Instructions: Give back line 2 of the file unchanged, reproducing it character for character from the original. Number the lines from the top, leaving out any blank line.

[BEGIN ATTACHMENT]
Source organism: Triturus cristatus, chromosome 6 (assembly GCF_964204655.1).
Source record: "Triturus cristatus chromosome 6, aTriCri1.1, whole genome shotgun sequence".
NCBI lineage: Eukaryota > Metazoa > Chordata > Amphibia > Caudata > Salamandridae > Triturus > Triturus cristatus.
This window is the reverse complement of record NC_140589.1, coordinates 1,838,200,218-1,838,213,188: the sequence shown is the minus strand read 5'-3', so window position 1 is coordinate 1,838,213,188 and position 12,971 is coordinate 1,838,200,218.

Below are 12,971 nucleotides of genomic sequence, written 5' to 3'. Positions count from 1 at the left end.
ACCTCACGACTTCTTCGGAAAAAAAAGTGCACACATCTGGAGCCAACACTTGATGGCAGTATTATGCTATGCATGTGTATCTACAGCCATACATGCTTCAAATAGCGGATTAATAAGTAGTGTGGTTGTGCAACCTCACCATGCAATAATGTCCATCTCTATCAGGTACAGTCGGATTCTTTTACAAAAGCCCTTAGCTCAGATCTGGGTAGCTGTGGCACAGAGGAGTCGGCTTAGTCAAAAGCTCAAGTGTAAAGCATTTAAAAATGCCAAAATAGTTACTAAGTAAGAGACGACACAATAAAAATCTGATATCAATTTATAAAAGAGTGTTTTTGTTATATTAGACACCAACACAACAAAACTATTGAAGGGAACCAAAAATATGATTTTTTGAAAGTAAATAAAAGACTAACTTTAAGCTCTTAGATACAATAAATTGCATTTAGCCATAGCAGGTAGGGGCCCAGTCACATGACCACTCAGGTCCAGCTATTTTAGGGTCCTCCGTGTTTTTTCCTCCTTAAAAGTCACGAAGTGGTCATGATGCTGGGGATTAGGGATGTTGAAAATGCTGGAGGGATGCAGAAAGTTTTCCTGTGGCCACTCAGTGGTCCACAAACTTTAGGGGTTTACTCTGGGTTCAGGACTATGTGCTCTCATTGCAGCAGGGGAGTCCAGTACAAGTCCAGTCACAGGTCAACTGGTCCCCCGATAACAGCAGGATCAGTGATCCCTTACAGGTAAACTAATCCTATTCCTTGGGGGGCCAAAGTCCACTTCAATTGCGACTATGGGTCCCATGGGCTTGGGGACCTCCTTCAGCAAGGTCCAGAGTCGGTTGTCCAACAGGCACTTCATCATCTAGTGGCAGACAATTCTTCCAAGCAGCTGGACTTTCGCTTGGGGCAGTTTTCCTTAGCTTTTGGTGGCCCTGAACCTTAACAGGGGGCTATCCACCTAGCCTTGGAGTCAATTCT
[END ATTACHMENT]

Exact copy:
Source record: "Triturus cristatus chromosome 6, aTriCri1.1, whole genome shotgun sequence".